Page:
The next Filmpool member to be profiled in our series is Jeremy Ratzlaff, a self-taught director, editor, and cinematographer. Not one to shy away from a project, Jeremy has taken on multiple short films and series in the past few years, including a video essay on Paul Thomas Anderson’s work, as well as directing a video with Atom Egoyan, both of which play a part in his short video series about creativity. Jeremy has been an active Filmpool member since he moved to Saskatchewan, and finds the workshops, equipment, and overall community of people to be crucial in his freelance work. “The Filmpool was basically the catalyst for everything that I do now,” he says. “The reception I experienced was nothing short of warm and welcoming, and the sense of community was instantaneous.”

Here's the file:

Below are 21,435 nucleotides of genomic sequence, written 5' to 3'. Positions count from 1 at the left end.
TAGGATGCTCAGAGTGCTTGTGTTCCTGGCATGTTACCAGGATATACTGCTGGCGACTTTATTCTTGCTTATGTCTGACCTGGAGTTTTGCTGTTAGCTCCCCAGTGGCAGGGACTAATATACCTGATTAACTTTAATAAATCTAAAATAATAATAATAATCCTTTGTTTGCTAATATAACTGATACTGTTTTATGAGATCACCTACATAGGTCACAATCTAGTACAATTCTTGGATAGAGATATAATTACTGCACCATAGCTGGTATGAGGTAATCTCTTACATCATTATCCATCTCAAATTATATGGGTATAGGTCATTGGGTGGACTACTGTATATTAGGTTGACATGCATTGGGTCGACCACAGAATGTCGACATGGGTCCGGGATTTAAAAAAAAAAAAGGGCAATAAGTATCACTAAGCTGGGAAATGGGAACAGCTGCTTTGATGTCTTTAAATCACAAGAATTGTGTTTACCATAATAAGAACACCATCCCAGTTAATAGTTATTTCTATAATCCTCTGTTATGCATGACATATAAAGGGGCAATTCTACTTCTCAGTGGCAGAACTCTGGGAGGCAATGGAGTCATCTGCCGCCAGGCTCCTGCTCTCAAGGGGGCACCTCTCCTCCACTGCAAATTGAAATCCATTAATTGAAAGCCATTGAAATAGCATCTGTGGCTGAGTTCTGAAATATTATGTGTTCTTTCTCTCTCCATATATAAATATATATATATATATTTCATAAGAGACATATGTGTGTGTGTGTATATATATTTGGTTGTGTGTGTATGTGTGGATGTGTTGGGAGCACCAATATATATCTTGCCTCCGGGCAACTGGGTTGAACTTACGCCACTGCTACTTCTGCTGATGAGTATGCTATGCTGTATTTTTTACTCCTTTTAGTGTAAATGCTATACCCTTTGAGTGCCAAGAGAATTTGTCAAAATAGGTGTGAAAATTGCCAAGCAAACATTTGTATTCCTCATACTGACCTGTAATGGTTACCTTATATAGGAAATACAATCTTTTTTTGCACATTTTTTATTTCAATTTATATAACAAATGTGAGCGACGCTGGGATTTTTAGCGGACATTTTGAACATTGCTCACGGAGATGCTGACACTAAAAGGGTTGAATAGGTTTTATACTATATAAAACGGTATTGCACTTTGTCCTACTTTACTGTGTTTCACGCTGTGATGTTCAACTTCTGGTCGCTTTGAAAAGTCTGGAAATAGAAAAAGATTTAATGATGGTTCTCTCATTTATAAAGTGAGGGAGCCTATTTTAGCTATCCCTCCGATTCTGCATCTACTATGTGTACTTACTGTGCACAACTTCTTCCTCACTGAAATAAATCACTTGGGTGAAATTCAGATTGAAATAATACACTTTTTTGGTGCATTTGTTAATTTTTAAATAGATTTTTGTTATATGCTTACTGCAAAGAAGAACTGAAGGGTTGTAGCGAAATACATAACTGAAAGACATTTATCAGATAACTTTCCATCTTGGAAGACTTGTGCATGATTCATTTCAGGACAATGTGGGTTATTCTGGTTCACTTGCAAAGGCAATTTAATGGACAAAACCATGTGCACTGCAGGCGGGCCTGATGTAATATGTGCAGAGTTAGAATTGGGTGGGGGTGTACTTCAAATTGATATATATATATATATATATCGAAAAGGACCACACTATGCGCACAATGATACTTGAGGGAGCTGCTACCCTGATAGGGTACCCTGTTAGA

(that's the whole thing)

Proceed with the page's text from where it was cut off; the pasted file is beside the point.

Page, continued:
Jeremy’s dedication to his work and love for the creative process is evident in his films, as well as what he calls the “idealistic and almost magical” style that his shorts tend to convey. “The occasions that I’ve forced myself to burp up something truly authentic to ‘me,’” Jeremy says, “it’s usually rather pessimistic and uncomfortable.” The last few years have been about practicing and exploring while taking on roles on various projects, and Jeremy has recently created a series of short videos that feature independent artists, entitled Creation’s Flame. These shorts have since been sold to a CBC program and have reached a wide audience. Currently, Jeremy has decided to take a different approach to his work, and turn it into something of a response to the fantastical qualities of his previous films. Of this new work, Jeremy says “I’m excited and nervous about diving back into something that feels ‘me.’” With a versatility in both his style and his abilities, it’s certain that whatever Jeremy creates next will bring even more of his personal style to the fore, and more of that style to the Saskatchewan filmmaking scene overall.